• Moderna
  • Oxford-AstraZeneca/Covishield
  • Pfizer/BioNTech
  • Sinopharm
  • Sinovac 

At this time, the Biden administration has not provided other specifics, including the exact effective date of the new policy and any possible exemptions from the vaccination requirement. This article will be updated when more information becomes available.  

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The Biden administratiowill announce that fully vaccinated visa holders may enter the U.S. starting in November regardless of origin.  

Overview  

Many visa holders present in China, Iran, the Schengen Area, U.K., Ireland, Brazil, South Africa, and India have been unable to travel to the U.S. on account of multiple presidential proclamations put in place to reduce the spread of Covid-19. The administration plans to rescind those proclamations and replace with vaccination requirements for adult foreign nationals traveling to the United States. Although the government has not yet released an official written statement on the upcoming travel modifications, the anticipated requirements for adult visa travelers are:   

  • Provide proof of full vaccination from a CDC-approved vaccine  
  • Provide negative COVID-19 test results, taken within three days of travel  
  • Wear a mask when traveling 
  • Provide a phone number and email address for contract tracing  

The change is anticipated for early November.  

Unvaccinated Americans who are traveling outside of the country must provide a negative COVID-19 test with results taken one day before they return to the U.S. They must also provide proof they have purchased a viral test to be taken after arrival.    

Looking Ahead  

We are currently waiting for an official announcement from the White House regarding the upcoming travel changes in November, including effective dates, which vaccines the CDC will accept, and other relevant travel information.  

Updates will be provided as available.     

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Envoy is pleased to provide you this information, which was prepared in collaboration with Anne Walsh and Ian Love, who are Partners at Global Immigration Associates (GIA), one of the two independent U.S. law firms Envoy exclusively works with on the Envoy Platform (the "U.S. Law Firms").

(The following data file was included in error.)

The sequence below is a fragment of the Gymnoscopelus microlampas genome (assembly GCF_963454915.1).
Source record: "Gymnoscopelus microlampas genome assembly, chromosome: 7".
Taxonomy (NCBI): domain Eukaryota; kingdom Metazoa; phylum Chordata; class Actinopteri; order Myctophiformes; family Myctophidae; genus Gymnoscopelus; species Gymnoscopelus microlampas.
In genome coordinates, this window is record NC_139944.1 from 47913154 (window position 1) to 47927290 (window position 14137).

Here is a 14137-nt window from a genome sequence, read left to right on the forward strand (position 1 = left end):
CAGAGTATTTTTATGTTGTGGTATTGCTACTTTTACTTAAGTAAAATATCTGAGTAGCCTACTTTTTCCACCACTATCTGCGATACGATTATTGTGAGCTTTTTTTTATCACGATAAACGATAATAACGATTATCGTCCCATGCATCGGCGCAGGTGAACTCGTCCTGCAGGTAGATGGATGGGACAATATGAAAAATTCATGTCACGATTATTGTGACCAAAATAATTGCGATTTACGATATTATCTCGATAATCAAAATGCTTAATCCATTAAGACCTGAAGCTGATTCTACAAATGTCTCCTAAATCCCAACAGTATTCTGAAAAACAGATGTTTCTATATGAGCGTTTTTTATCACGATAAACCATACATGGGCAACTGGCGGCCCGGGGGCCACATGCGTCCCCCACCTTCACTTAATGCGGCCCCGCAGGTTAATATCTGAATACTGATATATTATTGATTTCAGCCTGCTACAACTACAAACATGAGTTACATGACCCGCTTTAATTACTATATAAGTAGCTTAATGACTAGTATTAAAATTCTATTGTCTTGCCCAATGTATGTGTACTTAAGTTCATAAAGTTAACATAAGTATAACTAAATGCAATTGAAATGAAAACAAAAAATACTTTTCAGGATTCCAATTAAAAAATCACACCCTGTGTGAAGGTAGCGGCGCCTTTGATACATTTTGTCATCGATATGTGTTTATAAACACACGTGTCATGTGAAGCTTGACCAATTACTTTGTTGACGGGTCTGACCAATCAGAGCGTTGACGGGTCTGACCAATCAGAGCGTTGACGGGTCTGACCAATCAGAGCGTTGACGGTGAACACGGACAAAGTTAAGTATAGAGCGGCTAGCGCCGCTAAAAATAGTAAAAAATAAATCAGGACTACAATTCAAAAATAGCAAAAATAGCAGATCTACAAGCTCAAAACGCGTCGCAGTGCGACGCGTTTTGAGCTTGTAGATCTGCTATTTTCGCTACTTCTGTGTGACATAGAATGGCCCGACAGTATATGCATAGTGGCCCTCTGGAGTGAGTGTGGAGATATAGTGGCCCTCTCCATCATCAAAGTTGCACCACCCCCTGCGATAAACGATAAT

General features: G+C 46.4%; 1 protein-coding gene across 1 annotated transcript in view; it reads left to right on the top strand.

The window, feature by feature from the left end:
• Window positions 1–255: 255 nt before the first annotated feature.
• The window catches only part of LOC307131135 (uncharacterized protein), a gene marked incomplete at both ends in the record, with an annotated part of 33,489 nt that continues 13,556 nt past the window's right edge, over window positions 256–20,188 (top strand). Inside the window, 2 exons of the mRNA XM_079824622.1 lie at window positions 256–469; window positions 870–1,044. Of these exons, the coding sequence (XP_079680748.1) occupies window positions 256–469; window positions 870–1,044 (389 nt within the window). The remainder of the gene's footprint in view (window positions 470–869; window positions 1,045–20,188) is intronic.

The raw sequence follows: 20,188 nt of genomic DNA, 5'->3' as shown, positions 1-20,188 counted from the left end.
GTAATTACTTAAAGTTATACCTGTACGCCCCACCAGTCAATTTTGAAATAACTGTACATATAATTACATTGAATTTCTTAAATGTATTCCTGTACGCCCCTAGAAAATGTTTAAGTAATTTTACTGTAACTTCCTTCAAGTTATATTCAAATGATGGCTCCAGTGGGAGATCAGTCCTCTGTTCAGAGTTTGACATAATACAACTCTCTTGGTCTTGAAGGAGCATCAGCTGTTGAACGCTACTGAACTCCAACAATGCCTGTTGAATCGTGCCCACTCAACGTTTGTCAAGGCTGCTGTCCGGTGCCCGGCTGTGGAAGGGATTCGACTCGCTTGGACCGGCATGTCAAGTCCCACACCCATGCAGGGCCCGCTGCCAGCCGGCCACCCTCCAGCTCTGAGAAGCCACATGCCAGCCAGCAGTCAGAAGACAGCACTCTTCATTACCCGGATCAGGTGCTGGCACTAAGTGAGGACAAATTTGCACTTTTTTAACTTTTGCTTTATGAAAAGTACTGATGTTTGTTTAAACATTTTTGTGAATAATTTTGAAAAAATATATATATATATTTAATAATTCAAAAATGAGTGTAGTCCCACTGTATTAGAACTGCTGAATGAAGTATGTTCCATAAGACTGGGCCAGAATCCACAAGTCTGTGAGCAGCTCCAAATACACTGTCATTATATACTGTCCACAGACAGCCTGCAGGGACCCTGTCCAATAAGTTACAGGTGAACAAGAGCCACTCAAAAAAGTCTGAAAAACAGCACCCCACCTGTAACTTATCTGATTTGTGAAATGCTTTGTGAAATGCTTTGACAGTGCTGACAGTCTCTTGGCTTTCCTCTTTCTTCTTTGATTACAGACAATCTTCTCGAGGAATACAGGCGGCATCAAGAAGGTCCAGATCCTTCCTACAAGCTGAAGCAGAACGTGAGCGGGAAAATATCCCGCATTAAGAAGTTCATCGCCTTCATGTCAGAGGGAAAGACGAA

Content in this publication is for informational purposes only and not intended as legal advice, nor should it be relied on as such. For additional information on the issues discussed, consult an attorney at one of the two U.S. Law Firms working with the Envoy Platform or another qualified professional. On non-U.S. immigration issues, consult an Envoy global immigration service provider or another qualified representative. 

About the Author

Anne is a Partner with Global Immigration Associates. In this role, she provides counsel for companies ranging from startups to Fortune 500 corporations and their foreign national employees. Anne’s practice focuses on obtaining visas and employment-based green cards in all categories; immigration compliance arising from corporate changes, such as reorganizations and restructuring; and office relocations and company immigration policies and best practices. She also has extensive experience preparing and reviewing business immigration filings, requests for further evidence and appeals, and in researching and analyzing immigration statutes, policy and procedure. Anne works with clients in several industries, including software, cloud technology, manufacturing and electronics. In addition to her employment-based practice, Anne provides counsel for individuals pursuing visas and green cards through family relationships.